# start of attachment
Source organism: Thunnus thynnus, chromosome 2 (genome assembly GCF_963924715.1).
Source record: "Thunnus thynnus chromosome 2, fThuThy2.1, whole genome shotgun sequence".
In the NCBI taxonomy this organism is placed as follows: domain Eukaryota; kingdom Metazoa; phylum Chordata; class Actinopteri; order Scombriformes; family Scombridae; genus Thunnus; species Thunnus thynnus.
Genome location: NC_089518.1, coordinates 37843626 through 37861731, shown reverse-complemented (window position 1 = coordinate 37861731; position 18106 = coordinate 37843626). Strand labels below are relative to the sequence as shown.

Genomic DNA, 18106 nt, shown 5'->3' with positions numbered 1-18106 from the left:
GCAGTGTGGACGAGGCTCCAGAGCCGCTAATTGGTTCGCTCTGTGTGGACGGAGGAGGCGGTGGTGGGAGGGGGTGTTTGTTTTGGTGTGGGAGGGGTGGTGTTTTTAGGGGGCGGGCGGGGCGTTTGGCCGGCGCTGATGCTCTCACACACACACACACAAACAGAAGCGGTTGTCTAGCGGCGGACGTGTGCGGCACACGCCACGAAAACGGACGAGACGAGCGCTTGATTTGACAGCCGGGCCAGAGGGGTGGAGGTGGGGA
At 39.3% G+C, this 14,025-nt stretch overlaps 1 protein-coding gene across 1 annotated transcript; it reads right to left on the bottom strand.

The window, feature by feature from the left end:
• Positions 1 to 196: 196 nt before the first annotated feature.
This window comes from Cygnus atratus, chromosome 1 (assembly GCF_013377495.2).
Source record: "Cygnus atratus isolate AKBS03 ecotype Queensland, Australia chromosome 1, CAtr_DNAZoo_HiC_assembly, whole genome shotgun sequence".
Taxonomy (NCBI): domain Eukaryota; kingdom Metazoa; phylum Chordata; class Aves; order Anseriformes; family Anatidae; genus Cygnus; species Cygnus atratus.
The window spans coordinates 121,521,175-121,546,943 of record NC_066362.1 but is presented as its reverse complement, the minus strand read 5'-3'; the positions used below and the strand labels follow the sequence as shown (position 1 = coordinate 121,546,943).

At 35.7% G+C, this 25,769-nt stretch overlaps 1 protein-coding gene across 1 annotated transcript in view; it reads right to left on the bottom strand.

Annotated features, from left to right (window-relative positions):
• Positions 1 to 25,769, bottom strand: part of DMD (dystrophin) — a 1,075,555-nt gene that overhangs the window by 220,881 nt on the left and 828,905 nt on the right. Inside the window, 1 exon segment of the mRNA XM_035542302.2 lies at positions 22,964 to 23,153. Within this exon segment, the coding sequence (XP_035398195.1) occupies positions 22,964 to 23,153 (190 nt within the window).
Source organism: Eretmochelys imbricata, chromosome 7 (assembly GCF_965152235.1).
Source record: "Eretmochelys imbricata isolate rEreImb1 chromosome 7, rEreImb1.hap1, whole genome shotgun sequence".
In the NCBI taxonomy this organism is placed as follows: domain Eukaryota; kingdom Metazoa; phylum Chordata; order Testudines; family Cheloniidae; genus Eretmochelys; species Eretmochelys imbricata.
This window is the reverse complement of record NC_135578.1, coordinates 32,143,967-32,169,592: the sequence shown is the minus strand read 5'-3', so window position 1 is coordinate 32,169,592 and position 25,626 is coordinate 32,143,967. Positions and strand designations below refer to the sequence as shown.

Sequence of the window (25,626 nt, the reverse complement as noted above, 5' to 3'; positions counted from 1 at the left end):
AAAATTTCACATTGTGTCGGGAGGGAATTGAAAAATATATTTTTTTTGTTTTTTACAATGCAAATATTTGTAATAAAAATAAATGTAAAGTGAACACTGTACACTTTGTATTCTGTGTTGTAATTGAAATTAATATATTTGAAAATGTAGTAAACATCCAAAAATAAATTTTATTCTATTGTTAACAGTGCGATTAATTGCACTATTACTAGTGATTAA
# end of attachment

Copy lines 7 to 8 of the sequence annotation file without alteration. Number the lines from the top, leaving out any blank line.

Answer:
At 39.3% G+C, this 14,025-nt stretch overlaps 1 protein-coding gene across 1 annotated transcript; it reads right to left on the bottom strand.

The window, feature by feature from the left end: